A spokesperson for Djibril Bassolé, the joint African Union-United Nations mediator to Darfur, announced over the weekend that Sudanese government officials, and representatives from Darfur’s most significant rebel group, the Justice and Equality Movement, or JEM, will meet in Qatar today. This meeting is the first ever publicly acknowledged “one-on-one” discussion between government officials and the JEM rebels, and a JEM spokesperson said that the two parties were set to discuss “possible confidence-building measures, including the release of prisoners and a cessation of hostilities for a set period of time.”
While the talks could be a first step toward a new peace process for Darfur, it is worth wondering if the Sudanese government might be taking advantage of Bassolé’s ongoing efforts to bring the government and rebel parties to the table at a crucial juncture: the weeks preceding the expected ruling from the International Criminal Court on whether to issue an arrest warrant for President Omar al-Bashir on charges of genocide, war crimes, and crimes against humanity.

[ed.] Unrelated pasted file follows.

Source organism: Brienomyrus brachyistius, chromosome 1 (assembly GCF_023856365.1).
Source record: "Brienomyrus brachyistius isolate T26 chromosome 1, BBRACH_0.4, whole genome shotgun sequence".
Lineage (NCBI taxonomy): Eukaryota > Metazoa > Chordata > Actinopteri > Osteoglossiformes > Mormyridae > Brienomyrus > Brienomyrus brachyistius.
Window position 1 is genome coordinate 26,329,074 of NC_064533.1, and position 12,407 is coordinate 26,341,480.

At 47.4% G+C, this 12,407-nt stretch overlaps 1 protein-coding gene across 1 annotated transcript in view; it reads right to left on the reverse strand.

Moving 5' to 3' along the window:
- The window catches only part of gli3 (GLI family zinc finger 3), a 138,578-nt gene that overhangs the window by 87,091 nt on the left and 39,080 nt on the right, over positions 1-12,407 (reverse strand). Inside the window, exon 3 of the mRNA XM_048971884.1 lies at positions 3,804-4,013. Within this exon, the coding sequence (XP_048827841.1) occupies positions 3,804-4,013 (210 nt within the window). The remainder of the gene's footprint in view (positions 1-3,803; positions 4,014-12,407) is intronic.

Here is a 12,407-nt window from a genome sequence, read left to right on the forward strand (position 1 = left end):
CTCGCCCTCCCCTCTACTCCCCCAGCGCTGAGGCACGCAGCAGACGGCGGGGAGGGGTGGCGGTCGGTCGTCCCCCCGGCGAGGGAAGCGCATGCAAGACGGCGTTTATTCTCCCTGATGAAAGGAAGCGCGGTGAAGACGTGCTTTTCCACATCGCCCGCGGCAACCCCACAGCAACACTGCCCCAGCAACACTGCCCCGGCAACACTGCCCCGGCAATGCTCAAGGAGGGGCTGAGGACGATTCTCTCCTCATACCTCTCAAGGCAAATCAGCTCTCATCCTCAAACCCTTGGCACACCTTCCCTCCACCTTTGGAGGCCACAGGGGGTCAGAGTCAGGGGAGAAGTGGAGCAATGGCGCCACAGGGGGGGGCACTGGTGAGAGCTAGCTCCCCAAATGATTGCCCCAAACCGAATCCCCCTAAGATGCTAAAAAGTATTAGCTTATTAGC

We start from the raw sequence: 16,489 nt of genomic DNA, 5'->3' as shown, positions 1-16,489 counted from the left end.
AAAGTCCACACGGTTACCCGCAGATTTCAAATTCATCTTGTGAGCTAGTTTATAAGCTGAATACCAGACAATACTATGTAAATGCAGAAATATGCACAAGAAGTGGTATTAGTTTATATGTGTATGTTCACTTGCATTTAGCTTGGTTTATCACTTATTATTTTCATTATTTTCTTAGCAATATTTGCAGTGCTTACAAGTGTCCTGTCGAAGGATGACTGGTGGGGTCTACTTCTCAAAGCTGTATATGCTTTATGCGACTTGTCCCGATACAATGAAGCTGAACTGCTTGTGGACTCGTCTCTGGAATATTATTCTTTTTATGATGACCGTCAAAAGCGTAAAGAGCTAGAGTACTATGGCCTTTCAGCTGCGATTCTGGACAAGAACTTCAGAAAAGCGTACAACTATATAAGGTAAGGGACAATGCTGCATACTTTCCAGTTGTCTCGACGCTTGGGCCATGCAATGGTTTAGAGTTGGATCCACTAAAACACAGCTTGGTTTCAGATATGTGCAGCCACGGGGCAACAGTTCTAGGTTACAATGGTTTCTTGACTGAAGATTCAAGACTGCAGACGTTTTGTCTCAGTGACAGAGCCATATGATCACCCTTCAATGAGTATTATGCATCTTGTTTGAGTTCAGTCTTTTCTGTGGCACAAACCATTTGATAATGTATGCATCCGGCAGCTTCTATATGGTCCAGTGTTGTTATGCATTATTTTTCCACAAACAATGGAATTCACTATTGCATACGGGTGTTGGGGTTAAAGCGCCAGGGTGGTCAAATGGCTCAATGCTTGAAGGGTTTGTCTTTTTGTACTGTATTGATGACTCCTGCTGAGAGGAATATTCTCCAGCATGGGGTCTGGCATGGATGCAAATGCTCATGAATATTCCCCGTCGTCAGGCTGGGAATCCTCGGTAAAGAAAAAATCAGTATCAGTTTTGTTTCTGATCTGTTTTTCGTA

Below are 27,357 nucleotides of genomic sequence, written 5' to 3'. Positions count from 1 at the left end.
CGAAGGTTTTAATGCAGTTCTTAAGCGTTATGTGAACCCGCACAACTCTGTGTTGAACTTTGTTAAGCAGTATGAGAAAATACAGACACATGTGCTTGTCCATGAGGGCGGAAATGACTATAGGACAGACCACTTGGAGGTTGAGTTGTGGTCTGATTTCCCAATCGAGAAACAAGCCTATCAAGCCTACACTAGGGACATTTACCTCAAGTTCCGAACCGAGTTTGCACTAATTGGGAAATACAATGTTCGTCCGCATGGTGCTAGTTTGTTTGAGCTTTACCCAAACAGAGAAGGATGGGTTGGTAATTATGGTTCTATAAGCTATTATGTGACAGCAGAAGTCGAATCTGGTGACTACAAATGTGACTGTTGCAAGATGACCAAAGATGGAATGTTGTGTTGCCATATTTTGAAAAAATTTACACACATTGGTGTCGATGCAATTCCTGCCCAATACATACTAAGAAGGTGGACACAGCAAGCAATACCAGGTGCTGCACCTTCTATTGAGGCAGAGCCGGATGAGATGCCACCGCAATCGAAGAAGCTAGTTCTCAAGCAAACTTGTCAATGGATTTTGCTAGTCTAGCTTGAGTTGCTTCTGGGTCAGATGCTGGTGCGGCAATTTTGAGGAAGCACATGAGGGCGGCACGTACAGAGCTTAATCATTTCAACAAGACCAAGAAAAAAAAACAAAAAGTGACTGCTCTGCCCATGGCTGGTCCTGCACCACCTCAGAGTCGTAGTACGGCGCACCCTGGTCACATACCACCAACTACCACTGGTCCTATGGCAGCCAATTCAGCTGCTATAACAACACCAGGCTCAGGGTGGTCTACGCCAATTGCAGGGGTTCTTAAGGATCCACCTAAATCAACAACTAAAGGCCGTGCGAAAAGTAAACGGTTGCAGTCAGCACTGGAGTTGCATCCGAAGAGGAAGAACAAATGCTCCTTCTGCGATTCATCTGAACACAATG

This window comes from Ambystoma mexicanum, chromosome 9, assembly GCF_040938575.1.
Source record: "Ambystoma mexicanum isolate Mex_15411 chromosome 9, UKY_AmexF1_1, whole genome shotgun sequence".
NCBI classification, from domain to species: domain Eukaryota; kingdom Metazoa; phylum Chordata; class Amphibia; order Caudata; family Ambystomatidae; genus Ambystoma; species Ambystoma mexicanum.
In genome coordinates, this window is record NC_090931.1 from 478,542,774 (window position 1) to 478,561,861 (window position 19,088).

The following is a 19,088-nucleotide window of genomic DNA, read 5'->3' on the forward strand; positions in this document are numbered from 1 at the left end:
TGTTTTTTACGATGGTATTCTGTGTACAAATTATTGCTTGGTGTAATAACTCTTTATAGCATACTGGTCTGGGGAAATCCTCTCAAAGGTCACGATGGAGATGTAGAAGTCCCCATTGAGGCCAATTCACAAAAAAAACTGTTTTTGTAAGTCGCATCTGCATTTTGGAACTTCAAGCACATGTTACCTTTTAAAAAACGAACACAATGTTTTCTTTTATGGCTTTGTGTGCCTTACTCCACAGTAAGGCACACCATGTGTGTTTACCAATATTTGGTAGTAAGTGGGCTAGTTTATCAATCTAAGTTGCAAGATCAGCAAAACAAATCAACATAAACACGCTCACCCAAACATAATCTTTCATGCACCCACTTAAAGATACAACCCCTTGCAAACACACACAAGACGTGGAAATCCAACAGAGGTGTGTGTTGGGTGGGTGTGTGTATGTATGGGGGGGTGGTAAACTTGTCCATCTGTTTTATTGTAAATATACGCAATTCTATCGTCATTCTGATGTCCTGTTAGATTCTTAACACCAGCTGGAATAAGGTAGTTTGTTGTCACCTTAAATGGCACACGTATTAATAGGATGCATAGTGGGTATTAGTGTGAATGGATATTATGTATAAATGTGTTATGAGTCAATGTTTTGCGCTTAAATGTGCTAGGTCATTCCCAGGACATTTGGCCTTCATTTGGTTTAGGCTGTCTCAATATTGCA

Meanwhile, the Washington Post notes today that Sudan is, “hardly being treated like an international pariah,” and is set to potentially increase its diplomatic standing as the 2009 chair of a U.N. bloc of developing nations, known as the Group of 77.
The joint mediator, with the backing of the international community, must ensure that the Qatar talks do not devolve into yet another flourish in Khartoum’s “charm offensive”—which should not be confused with their aerial bombing offensive in South Darfur last week.